Thursday, January 18, 2007

NYC Games Salon

I was going to sum up the NYC Games Salon that I went to on 9 January, but: 1) I got into the Carnegie Mellon ETC in Adelaide, Australia which has thrown my schedule off-kilter with doctor's appointments, visa applications and the like, and 2) seeing as Gamasutra has already blogged it better than I would have been able to, I'll just refer you to that and point out two things that really, really bothered me:

The DWI Simulator's development started in Torque, until they decided it wasn't as good as they wanted, so they switched to a web-based Java app. What? As you programmers know, Java runs on OS X and Linux, and even Windows. As does Torque. The big difference? Java can run within a web browser, without installation. Torque, while required to run natively in a "full app" context, has significantly more graphical/input chops. It's better for full-fledged games, and could make the simulation that much more immersive, by not having to deal with the headaches of a browser paradigm.

As was evidenced when the Java-version of the game failed to run properly in his web browser. Now, he didn't say what, exactly, they didn't like about their Torque version, but I'd wager it has more to do with developer familiarity than any sort of defeciency in Torque. There's nothing wrong with being upfront about such unfamiliarity, but there is something wrong with asserting (without evidence!) that the pathetic Java3D toolkit could somehow make a better simulation experience than Torque.

And I realize that there was no actual Inspector Carbone game, it was still being designed, but I really don't like these non-material metrics for gameplay, we'll call them "Glue Points."

See, Inspector Carbone used a system of "Eco-Points" to represent several metrics: financial capability of residents, willingness to live greener, capacity for ecological responsibility education, et cetera. These nebulous points grew with time, but fell with upgrades. There's a flaw in the mechanics when a metric representing education falls after installing CFL bulbs.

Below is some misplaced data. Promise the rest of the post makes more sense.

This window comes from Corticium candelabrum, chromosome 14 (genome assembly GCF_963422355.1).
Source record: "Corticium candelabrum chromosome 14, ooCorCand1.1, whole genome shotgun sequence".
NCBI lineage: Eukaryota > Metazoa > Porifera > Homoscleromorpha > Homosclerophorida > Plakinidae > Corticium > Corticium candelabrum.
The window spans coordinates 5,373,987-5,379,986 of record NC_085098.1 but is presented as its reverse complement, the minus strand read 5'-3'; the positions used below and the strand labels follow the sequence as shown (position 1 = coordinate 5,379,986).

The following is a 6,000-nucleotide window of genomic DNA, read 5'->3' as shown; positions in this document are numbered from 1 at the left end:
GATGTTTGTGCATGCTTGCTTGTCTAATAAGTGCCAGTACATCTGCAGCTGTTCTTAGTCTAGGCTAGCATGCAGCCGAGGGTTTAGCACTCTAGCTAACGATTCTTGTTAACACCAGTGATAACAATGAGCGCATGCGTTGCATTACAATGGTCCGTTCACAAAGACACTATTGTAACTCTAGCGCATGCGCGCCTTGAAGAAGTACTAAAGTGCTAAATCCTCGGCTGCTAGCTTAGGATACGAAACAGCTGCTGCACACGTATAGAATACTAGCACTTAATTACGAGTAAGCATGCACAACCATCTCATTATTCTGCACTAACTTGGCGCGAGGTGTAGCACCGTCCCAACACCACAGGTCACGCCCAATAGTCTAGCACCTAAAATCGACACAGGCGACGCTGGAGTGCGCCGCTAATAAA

I think that's just a symptom of the simulation being too simple. SimCity simulates urban development quite well, but it breaks simulation parameters up sufficiently to resemble real-life parameters. Taxes, energy, water, population, zoning. It all adds up to a realistic simulation, than if something like "City Life Points" had been used to "glue" several distinct aspects together.

Anyway, it was a great event and I wish I could go to another. Here's hoping one comes to Australia. :)

3 comments:

Mark Grob said...

The DWI Simulation was not written in Java3D, i guess you missed that point of the presentation. The reason why Torque was not used was due to the fact that at the time of the presentation Torque did not support the Shaders we used in the simulation (motion blurr, etc.).

Also, we did not go into detail because it is bad form to trash someone product when it is still in development. Torque is a good app but was not a good solution for what I was developing.

Thanks for the post.

Khakionion said...

The lack of shaders, etcetera makes sense to me. Torque was significantly less mature back then. I guess my main beef (fuzzy as it is through the sands of time) is that the browser is becoming an awkward, unstable scaffolding upon which developers are cramming in full-fledged runtimes (Java3D, Unity, Flash).

If you can roll your app into a simple executable package and ship it that way, why bother with browser logistics? That was my main concern, or at least it's my main concern now. ;)

Thanks for the comment!

Mark Grob said...

Well I see your point of view on the rolling into a simple executable. But, in some school environments the easy of having a web based simulation make the IT and implementation for a teach much simpler... or even an national or international organization can simply host the simulation.

Check out the finally version snap shoots.

http://www.vrshell.com